Starting with 3.50, Aedict has been switched to a subscription-based model, to follow the trend in all other Android apps. You can now install Aedict for free and use the basic features of Aedict for free. To enable all features just subscribe to the “Aedict Ultimate” subscription.
The Aedict Ultimate subscription unlocks the following features:
- All Quizzes (including JLPT 1-5)
- SRS (Spaced Repetition System data; makes all quiz answers marked incorrect to appear more often in the quiz)
- A better kanji drawing recognition algorithm: it’s more accurate and it operates on a large kanji set. Previously known as Kanjipad Extension.
- Tags (allows you to attach a color and a text to any japanese word, kanji or an example sentence)
- Verb inflection quiz
- Animated Kanjis (previously known as KanjiDraw Practice)
- Synchronization of your data across all of your devices (coming up)
The price of Aedict Ultimate
The price of Aedict Ultimate is 1.5 eur per month, which is basically one cup of coffee per month. A new Google Pixel phone costs the same as 30 years of Aedict subscription. As a value you receive a full access to a highly specialized app that is used on a daily basis.
Q: Why subscription-based model? Why not one-off upfront payment?
A: because of 1. low income from the one-off upfront payment; 2. Piracy - Google Play doesn’t provide data about one-off upfront payment to the app and the app therefore can’t check whether it has been pirated or not.
Q: Why not give free subscriptions to everyone who purchased the app before?
A: Because Google Play doesn’t provide data about one-off upfront payment to the app and the app therefore can’t check whether it has been purchased or not.
Q: Why not leave Aedict 3 as-is and introduce Aedict 4?
A: Maintaining Aedict3+4 side-by-side is a lot of work (including maintaining conflicting APIs!), and there is no reasonable income to support this kind of work.
This recent change has received a lot of flak on Google Play. Especially the users who have paid for Aedict, KanjiPad Extension and the KanjiDraw Practice apps, felt that they don’t deserve to be asked to paid yet more for features they already bought. I understand and I agree; I wouldn’t do this Aedict Ultimate change if there was any other way. However, please understand there is no other way; going Aedict Ultimate was the last resort.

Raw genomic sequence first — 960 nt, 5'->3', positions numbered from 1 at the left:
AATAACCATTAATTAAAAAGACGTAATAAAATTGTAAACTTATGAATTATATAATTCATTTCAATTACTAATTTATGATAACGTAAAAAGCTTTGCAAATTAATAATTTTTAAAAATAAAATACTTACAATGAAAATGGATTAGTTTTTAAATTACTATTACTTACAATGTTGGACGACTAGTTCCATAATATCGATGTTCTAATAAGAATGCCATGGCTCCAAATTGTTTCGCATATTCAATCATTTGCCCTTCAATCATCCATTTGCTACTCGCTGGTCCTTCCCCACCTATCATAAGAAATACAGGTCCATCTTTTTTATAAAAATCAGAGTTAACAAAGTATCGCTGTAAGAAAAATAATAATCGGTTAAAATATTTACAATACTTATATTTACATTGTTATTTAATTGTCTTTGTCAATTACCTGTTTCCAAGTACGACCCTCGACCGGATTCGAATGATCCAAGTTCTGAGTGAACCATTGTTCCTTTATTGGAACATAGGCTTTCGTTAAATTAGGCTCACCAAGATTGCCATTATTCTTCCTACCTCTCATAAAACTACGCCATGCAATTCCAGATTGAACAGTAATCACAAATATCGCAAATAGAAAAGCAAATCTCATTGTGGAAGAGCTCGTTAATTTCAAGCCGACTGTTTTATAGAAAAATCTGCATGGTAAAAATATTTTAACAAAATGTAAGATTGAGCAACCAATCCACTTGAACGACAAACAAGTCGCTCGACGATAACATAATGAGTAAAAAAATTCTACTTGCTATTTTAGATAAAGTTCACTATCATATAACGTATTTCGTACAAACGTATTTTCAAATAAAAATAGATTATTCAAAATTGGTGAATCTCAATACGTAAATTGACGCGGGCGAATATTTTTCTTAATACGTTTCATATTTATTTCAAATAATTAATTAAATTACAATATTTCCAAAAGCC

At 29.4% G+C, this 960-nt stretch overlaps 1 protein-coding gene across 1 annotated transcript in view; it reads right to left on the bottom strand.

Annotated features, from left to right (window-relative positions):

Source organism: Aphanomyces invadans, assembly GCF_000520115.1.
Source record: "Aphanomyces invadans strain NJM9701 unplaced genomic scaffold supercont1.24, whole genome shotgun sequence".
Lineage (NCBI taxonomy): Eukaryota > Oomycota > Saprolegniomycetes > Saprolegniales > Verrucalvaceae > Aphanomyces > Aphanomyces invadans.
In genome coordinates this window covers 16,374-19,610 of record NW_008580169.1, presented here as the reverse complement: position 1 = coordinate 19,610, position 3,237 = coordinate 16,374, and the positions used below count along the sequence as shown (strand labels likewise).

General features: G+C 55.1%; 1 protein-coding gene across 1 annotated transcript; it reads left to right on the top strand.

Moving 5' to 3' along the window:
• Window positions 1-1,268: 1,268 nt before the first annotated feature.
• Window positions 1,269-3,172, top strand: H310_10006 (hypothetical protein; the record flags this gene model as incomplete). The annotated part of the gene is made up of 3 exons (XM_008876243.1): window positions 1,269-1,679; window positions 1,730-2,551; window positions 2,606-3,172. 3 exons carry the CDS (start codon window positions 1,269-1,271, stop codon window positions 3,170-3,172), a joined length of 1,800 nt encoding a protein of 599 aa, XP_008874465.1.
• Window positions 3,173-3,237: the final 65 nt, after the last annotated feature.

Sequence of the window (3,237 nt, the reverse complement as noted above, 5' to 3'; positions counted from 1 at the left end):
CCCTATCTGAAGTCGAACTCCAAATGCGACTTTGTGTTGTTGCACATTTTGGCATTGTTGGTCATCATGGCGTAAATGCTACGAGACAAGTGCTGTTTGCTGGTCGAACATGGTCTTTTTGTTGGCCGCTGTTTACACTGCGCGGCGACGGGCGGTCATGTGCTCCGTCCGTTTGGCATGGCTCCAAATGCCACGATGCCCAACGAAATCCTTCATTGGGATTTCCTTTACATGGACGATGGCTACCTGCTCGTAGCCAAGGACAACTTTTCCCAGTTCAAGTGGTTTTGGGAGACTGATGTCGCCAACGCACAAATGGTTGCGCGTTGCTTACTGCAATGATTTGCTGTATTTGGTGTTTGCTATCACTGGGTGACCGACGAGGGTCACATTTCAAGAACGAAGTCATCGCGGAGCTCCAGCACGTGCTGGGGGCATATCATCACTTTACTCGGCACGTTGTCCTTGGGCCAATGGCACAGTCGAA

If Aedict Ultimate will be rejected by the community, I have no other ideas on how to make the development of Aedict sustainable and I will have to shut down the development.
Please let me explain below why I took this highly controversial step.
Why There Was No Other Way
The problem with Aedict is that it’s a highly specialized app which does not sell in vast numbers. So far only 5000 copies of Aedict were sold. Therefore, monetization options that apply to games or other mass-sold apps (100,000+ copies) do not apply here.
Generally, to monetize Android apps, there are the following possibilities:
- Showing commercials. With 5000 users, the income from commercials would be $20 per month.
- Getting the money elsewhere, by e.g. teaching Japanese. Unfortunately I’m not a teacher.
- Patreon campaign - there actually has been Aedict Patreon campaign. 38 people pledged and provided $180 per month. While the support was amazing, unfortunately the money was not enough to sustain the development.
- Getting the money from selling the Android app at Google Play via one-time payment - the revenue was low ($100 per month)
- Being employed by a Japanese university to work on Aedict full-time. If you know such university, please let me know.
As you can see, while the abovementioned steps tend to work for mass-sold apps (100000+ copies), they don’t work for a low-volume specialized app like Aedict. Also I figured that it was unfair for the dear Patreon supporters to fund the Aedict development single-handedly. Therefore, after a year of consideration, I hesitantly changed the approach. I welcome all of you, the community, to join and help to support the app you use daily.